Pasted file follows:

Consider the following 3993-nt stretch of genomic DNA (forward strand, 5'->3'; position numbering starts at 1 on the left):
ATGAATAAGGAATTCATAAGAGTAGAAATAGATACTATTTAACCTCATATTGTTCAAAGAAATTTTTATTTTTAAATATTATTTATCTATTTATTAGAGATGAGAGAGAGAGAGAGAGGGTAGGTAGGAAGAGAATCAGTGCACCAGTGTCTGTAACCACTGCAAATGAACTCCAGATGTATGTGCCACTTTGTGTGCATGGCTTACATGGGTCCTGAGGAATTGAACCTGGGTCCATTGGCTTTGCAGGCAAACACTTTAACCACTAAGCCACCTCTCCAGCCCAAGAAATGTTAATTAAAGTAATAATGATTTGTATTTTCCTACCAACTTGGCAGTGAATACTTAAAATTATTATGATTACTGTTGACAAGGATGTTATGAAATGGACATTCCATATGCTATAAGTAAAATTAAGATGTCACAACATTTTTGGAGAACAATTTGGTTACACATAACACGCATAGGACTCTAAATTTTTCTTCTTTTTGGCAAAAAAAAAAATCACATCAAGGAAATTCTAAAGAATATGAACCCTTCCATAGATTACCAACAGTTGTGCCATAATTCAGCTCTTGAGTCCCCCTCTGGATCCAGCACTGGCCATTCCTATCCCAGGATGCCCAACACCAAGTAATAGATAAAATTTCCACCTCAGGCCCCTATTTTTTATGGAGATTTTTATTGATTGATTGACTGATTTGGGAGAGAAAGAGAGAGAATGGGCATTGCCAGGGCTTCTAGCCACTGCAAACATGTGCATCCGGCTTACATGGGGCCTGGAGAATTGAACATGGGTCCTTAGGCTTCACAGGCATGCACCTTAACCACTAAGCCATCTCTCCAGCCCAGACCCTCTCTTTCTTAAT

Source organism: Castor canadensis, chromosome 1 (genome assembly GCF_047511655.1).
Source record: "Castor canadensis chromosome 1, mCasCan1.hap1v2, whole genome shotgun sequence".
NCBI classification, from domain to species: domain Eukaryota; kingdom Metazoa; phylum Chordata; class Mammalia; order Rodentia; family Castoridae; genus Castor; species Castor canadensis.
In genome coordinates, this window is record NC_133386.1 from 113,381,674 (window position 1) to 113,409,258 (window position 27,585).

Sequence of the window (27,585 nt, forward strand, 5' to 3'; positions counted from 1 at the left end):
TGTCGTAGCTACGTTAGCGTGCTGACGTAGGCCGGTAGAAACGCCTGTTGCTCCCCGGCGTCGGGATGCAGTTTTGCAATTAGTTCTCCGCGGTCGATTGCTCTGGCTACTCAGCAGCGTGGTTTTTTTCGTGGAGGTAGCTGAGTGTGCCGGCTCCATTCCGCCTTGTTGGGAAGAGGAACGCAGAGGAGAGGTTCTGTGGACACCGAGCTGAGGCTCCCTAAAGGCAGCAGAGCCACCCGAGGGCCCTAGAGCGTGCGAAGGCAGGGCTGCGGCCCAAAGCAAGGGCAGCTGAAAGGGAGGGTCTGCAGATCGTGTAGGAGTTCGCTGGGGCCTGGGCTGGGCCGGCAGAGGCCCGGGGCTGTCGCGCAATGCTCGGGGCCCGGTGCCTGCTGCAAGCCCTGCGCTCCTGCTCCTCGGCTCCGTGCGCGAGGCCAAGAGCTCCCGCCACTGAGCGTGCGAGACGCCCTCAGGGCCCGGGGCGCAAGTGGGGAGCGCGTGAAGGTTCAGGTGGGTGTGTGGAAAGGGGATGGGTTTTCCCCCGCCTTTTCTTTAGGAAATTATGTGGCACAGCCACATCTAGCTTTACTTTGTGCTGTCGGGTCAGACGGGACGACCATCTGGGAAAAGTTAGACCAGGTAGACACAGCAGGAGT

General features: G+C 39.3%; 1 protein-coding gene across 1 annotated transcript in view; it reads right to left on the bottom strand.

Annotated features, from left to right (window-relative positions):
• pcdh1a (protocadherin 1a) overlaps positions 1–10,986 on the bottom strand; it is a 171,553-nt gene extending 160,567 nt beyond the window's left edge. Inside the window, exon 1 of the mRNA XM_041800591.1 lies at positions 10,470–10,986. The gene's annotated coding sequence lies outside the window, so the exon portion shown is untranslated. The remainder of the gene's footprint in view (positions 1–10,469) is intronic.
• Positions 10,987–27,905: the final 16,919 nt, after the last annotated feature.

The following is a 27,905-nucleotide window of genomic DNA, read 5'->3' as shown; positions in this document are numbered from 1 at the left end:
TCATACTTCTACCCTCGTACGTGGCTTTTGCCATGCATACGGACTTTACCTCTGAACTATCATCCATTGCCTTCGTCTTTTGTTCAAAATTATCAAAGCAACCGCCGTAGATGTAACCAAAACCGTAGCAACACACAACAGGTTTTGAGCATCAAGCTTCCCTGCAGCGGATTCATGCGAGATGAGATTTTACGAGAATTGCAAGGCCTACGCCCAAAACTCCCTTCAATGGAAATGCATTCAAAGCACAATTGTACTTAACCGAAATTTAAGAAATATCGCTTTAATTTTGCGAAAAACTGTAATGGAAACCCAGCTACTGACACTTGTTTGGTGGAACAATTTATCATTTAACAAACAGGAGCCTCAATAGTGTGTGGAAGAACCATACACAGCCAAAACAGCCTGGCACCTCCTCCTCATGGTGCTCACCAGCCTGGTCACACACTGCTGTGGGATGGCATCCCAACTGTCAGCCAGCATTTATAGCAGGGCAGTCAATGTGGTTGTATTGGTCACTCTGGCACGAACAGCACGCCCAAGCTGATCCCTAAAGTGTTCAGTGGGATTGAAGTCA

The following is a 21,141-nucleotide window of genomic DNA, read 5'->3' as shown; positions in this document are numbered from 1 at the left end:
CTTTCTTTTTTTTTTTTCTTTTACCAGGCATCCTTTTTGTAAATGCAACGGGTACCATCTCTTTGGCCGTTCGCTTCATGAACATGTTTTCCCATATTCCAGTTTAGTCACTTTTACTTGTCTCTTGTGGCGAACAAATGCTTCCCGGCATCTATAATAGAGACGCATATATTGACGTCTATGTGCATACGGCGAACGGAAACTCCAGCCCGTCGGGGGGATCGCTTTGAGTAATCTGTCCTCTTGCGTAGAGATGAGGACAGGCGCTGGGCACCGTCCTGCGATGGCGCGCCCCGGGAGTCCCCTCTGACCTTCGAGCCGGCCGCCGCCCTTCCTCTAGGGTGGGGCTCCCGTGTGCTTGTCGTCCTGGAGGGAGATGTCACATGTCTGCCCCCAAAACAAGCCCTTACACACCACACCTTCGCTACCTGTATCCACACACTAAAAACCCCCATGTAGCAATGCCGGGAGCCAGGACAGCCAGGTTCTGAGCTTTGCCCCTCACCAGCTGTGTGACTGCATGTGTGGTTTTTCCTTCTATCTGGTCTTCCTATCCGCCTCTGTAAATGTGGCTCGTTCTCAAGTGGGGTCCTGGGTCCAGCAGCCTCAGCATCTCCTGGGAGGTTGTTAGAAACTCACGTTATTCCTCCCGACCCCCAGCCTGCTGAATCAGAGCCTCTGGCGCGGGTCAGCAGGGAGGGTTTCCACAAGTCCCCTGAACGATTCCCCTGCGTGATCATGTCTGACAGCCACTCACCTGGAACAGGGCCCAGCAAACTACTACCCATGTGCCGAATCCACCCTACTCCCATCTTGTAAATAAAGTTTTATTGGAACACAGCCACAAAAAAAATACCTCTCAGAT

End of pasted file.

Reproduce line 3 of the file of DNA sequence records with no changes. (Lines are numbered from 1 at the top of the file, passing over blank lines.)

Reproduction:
Source organism: Castor canadensis, chromosome 1 (genome assembly GCF_047511655.1).